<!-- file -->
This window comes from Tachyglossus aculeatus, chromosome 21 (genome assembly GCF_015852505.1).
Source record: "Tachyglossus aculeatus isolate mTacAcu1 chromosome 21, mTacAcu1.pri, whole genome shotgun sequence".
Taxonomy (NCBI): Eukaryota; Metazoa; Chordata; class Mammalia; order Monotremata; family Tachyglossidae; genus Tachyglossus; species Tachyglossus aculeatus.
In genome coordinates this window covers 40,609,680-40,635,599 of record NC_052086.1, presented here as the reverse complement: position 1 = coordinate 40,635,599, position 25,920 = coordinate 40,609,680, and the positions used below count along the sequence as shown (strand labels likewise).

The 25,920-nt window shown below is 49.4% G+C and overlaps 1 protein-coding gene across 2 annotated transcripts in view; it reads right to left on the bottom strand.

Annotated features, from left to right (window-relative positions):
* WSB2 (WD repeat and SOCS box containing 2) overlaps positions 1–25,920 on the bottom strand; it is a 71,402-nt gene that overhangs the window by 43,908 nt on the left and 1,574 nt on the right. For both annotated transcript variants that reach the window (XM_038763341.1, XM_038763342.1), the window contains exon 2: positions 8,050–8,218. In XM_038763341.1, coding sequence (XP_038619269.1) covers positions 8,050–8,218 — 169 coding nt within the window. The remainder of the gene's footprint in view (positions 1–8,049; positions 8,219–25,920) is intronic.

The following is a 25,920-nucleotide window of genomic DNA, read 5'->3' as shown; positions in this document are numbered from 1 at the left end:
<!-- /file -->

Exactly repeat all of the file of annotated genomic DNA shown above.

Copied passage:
This window comes from Tachyglossus aculeatus, chromosome 21 (genome assembly GCF_015852505.1).
Source record: "Tachyglossus aculeatus isolate mTacAcu1 chromosome 21, mTacAcu1.pri, whole genome shotgun sequence".
Taxonomy (NCBI): Eukaryota; Metazoa; Chordata; class Mammalia; order Monotremata; family Tachyglossidae; genus Tachyglossus; species Tachyglossus aculeatus.
In genome coordinates this window covers 40,609,680-40,635,599 of record NC_052086.1, presented here as the reverse complement: position 1 = coordinate 40,635,599, position 25,920 = coordinate 40,609,680, and the positions used below count along the sequence as shown (strand labels likewise).

The 25,920-nt window shown below is 49.4% G+C and overlaps 1 protein-coding gene across 2 annotated transcripts in view; it reads right to left on the bottom strand.

Annotated features, from left to right (window-relative positions):
* WSB2 (WD repeat and SOCS box containing 2) overlaps positions 1–25,920 on the bottom strand; it is a 71,402-nt gene that overhangs the window by 43,908 nt on the left and 1,574 nt on the right. For both annotated transcript variants that reach the window (XM_038763341.1, XM_038763342.1), the window contains exon 2: positions 8,050–8,218. In XM_038763341.1, coding sequence (XP_038619269.1) covers positions 8,050–8,218 — 169 coding nt within the window. The remainder of the gene's footprint in view (positions 1–8,049; positions 8,219–25,920) is intronic.

The following is a 25,920-nucleotide window of genomic DNA, read 5'->3' as shown; positions in this document are numbered from 1 at the left end: